December 22, 2009

Legislation would set pair of national monuments

San Bernardino Sun

Sen. Dianne Feinstein (D-Calif.) on Monday introduced legislation that would establish two new national monuments in the Mojave Desert and set aside nearly 1.5 million acres of public land for preservation.

The California Desert Protection Act of 2010, if passed, would create the Mojave Trails National Monument, which would protect about 941,000 acres, including 266,000 acres of former railroad easements, along historic Route 66 between Ludlow and Needles.

In addition, it would establish the Sand to Snow National Monument, which would encompass 134,000 acres of land from the desert floor in the Coachella Valley to the peak of Mount San Gorgonio.

Feinstein's bill would help protect crucial wildlife corridors for the desert tortoise and bighorn sheep and shimmering desert landscape.

"Our desert parks are places of remarkable beauty, rich cultural history, and profound ecological importance," said Michael Cipra, program manager for the National Parks Conservation Association.

The bill builds off Feinstein's 1994 legislation that set aside 7 million acres of desert land and established Death Valley and Joshua Tree national parks and the Mojave National Preserve.

The new legislation would add nearly 74,000 acres of new land to the national parks and the national preserve. It would also designate as wilderness about 250,000 acres of public land near the Army's training center at Fort Irwin.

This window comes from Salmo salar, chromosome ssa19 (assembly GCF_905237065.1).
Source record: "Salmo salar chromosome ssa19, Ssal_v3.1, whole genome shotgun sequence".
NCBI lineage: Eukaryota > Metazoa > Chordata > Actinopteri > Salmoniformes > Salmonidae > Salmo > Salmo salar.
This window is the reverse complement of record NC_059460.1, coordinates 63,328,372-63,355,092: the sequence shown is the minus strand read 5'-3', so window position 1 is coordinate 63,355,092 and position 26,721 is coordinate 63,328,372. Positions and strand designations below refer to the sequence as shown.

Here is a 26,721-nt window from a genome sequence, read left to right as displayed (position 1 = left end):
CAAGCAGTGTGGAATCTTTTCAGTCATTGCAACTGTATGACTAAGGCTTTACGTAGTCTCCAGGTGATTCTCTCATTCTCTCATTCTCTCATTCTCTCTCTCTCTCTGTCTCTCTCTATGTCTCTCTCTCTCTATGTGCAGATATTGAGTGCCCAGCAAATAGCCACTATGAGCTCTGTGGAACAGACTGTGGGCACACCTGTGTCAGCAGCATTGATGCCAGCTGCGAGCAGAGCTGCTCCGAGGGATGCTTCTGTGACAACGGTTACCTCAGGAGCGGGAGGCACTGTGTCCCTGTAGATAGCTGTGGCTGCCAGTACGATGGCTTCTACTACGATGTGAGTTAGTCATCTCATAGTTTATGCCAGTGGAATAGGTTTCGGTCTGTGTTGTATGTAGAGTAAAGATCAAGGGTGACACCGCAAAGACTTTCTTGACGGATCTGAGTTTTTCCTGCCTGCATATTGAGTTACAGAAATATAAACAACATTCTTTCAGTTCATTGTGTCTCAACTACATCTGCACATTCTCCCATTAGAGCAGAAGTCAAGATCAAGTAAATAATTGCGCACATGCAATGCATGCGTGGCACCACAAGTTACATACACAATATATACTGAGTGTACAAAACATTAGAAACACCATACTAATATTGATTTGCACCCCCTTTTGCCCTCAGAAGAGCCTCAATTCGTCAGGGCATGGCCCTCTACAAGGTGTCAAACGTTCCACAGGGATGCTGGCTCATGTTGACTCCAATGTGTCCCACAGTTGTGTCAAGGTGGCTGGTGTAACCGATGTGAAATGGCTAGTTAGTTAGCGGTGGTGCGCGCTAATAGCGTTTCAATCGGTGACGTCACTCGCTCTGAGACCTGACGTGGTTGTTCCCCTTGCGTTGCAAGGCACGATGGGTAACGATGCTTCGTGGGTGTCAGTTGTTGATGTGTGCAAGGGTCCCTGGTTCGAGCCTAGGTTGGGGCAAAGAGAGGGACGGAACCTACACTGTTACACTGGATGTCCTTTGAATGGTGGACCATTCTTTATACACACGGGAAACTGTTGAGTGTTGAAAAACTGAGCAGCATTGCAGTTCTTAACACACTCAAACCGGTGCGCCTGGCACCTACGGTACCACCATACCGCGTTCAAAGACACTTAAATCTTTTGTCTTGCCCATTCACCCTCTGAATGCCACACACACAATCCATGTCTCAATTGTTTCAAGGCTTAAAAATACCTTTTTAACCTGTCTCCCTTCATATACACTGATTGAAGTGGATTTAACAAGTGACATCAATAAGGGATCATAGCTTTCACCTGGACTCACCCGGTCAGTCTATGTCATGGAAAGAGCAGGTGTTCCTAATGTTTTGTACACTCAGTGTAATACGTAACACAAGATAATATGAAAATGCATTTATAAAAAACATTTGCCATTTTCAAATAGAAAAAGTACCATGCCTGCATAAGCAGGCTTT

The bill also designates as permanent four off highway vehicle (OHV) areas. At the Johnson Valley OHV area near Twentynine Palms, the Marines have agreed to consider an option for base expansion that would allow for an exclusive military use area, an exclusive OHV area and a joint use area.

Dan Smuts, senior deputy regional director for the The Wilderness Society, said the sweeping legislation would protect an area nearly twice the size of Yosemite National Park, and would designate nearly 76 miles of waterways as wild and scenic rivers. They include the Deep Creek and Whitewater River near the San Bernardino National Forest and the Amargosa River and Surprise Canyon Creek near Death Valley National Park.

The second part of Feinstein's bill is geared toward the streamlining of the federal permitting process for renewable energy projects. It would, among other things, expedite the application process for solar development on private lands and require the Bureau of Land Management, the Forest Service and the military to complete environmental impact statements on their programs to develop renewable energy on the lands they oversee.

Shannon Eddy, spokeswoman for the Sacramento-based Large Scale Solar Association, said she had not yet reviewed Feinstein's proposed legislation and therefore could not comment.

James Conkle, founder of the Route 66 Alliance, said the bill will likely increase the amount of tourism on Route 66 from Needles to Barstow and breathe new life into sleepy desert pass-throughs like Amboy, Essex, Ludlow and Goffs. It could revitalize business and spur the re-opening of gas stations, motels and restaurants.

Supervisor Brad Mitzelfelt, whose district spans most of the High Desert, is concerned about the economic impacts the two proposed national monuments can have on the mining industry in the desert.

He embraces the legislation in how it protects OHV areas and other types of recreation like rock collecting and horseback riding and how it aims to harness future renewable energy projects.

"If this legislation passes, it will be a significant step toward drawing the line where remaining development in the Mojave Desert can occur and where it can't," said Mitzelfelt. "I fear legislation like this may be necessary because of the influx of renewable energy plants."